Core principles of cloud security architecture

Here are the core principles of cloud security architecture:

  • Security by design. Cloud architecture should define and integrate security into its design to prevent misconfigurations. For example, the design should not allow a network link between a database containing sensitive data and the public internet. This restriction prevents access to sensitive data by design.
  • Network perimeter security. The shared responsibility model requires cloud customers to secure traffic that flows in and out of cloud resources. Cloud security architecture should include measures that secure the connection points between the public internet, the corporate network, and the cloud deployment.
  • Segmentation. Threat actors often attempt to move laterally across the network to attack additional machines. Segmentation splits the network into isolated pieces that limit the scope of lateral movement. Cloud security architecture strategies use segmentation techniques to reduce the impact and scope of a security breach.
  • Visibility. Multi-cloud and hybrid-cloud deployments are more challenging in terms of visibility. An effective cloud security architecture accounts for all tools and processes required to maintain visibility across the entire infrastructure.
  • Unified management. Organizations use numerous tools to manage their security. Cloud security architecture should include a tool or several tools that unify the management of security tools and processes. The goal is to maximize productivity and ensure teams and technologies can quickly and effectively respond to security events.
  • Automation. Automation enables quick updates and provisioning of security controls across cloud environments. Automation tools can also identify and remediate security gaps like misconfigurations in real-time. 
  • Cloud compliance. Many organizations must comply with regulatory laws such as the European General Data Protection Regulation (GDPR). Visibility into cloud-based data and processes that come under these laws is critical to achieving compliance.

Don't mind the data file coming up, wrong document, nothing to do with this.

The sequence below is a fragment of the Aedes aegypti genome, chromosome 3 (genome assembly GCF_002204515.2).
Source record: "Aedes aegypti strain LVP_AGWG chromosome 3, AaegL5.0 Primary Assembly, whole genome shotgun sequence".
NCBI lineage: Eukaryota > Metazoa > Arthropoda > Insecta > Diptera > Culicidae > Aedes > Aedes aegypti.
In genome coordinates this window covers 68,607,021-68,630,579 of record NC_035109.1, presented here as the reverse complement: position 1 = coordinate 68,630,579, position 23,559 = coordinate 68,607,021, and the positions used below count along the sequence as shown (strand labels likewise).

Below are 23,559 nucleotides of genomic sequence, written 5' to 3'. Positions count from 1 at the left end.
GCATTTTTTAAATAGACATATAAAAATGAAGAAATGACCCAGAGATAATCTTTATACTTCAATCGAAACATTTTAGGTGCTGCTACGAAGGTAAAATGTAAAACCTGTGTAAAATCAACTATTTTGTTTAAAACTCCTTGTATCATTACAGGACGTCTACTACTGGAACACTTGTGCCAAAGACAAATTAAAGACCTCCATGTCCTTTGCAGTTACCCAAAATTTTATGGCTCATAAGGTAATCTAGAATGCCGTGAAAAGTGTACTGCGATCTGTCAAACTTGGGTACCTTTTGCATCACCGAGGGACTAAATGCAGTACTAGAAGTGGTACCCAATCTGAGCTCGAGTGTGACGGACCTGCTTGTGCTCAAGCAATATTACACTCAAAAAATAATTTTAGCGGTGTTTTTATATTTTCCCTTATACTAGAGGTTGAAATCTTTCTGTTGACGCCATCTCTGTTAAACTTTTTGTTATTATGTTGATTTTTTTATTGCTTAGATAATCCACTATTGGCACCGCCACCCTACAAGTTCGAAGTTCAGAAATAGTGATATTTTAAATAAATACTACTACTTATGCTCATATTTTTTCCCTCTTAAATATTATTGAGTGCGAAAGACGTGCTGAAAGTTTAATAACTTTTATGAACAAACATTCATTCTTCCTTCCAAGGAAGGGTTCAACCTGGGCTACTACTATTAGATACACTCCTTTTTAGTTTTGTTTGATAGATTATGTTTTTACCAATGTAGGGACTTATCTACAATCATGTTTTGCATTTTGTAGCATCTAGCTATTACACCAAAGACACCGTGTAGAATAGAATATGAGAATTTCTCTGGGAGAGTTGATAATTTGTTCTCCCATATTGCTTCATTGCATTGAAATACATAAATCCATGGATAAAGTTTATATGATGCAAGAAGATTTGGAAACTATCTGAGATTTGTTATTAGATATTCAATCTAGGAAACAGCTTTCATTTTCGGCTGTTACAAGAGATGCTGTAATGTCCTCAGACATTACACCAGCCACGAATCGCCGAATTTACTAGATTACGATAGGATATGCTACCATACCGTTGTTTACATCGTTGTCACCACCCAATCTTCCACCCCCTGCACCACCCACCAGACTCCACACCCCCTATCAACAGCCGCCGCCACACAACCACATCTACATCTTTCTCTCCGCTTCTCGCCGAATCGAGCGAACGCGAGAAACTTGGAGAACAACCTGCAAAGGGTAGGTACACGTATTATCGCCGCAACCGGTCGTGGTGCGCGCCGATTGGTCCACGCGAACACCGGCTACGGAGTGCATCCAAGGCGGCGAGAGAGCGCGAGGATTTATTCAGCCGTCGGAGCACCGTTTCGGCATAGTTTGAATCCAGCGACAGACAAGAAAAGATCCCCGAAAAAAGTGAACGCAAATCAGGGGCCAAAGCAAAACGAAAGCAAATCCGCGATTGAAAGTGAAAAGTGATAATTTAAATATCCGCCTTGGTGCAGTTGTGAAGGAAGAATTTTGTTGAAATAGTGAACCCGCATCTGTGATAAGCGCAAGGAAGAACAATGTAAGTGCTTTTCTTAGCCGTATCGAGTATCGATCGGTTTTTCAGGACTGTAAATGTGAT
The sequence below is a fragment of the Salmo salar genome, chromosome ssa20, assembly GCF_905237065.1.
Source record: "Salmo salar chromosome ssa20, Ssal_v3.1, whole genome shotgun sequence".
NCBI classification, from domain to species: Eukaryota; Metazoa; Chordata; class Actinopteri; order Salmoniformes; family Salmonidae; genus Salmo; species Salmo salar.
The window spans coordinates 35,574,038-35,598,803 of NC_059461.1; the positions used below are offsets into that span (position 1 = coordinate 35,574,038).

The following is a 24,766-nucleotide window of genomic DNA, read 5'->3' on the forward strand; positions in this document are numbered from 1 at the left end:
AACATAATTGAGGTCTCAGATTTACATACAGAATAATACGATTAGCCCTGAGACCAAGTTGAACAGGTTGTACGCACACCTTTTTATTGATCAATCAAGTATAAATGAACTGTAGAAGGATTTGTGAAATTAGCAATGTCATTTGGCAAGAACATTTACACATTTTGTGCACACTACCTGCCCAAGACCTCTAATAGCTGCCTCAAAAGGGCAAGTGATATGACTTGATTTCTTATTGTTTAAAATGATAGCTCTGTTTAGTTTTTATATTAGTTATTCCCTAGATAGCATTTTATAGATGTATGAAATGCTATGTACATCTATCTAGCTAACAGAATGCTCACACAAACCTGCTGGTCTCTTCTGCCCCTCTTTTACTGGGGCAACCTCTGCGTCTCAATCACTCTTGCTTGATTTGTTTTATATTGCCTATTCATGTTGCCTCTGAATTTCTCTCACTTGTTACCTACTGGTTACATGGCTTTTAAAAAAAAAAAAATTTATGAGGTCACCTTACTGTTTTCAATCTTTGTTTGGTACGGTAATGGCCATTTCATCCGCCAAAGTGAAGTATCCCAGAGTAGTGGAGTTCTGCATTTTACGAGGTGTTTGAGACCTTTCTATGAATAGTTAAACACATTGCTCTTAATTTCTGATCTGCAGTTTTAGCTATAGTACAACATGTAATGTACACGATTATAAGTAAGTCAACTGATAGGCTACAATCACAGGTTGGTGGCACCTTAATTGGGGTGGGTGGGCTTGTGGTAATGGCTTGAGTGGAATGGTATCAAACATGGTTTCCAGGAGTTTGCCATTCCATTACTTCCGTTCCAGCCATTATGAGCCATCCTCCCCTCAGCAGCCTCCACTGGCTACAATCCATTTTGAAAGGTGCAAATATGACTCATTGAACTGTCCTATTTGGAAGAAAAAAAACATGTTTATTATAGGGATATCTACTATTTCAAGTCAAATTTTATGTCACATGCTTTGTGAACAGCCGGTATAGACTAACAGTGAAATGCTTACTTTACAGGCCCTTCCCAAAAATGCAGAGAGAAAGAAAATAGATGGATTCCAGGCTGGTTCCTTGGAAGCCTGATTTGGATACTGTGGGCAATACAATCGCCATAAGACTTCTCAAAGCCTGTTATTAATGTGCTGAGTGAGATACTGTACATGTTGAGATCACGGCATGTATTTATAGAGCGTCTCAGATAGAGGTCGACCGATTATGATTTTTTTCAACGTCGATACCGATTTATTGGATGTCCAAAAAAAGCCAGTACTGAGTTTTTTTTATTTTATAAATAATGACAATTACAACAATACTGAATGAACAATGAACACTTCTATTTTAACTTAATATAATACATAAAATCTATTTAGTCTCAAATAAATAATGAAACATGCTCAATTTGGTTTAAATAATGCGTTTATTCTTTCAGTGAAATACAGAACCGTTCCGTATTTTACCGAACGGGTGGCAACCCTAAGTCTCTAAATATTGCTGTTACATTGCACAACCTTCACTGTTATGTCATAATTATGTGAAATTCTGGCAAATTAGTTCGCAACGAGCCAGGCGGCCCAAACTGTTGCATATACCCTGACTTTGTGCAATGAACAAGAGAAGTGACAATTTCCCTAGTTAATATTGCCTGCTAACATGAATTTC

Cloud security with Mend Infrastructure as Code

With the shift of applications to the cloud, and organizations’ escalating reliance on cloud service providers, securing your cloud environment and provisioning infrastructure has shifted from IT teams to developers and DevOps teams.

Mend Infrastructure as Code (IaC) helps these teams secure IaC templates and check for security issues, compliance violations, and other misconfigurations. Developers can detect, track, and fix these misconfigurations as part of their normal workflow without leaving their code repositories to view results or set up a separate workflow to scan. With Mend Infrastructure as Code, you can:

  • Secure your cloud, containers, and Kubernetes
  • Identify security and compliance gaps earlier in the cloud development lifecycle
  • Protect your production environment
  • Free your security teams to focus on runtime issues

Mend integrates with the leading cloud service providers, such as AWS, Microsoft Azure, and Google, and offers end-to-end open source management for containers such Kubernetes, Docker, GitHub, and JFrog, so you can keep your open source components secure and compliant throughout the development life cycle from inside your containerized environments.

Click here to learn more. 

Meet The Author

Adam Murray

Adam Murray is a content writer at Mend. He began his career in corporate communications and PR, in London and New York, before moving to Tel Aviv. He’s spent the last ten years working with tech companies like Amdocs, Gilat Satellite Systems, Allot Communications, and Sisense. He holds a Ph.D. in English Literature. When he’s not spending time with his wife and son, he’s preoccupied with his beloved football team, Tottenham Hotspur.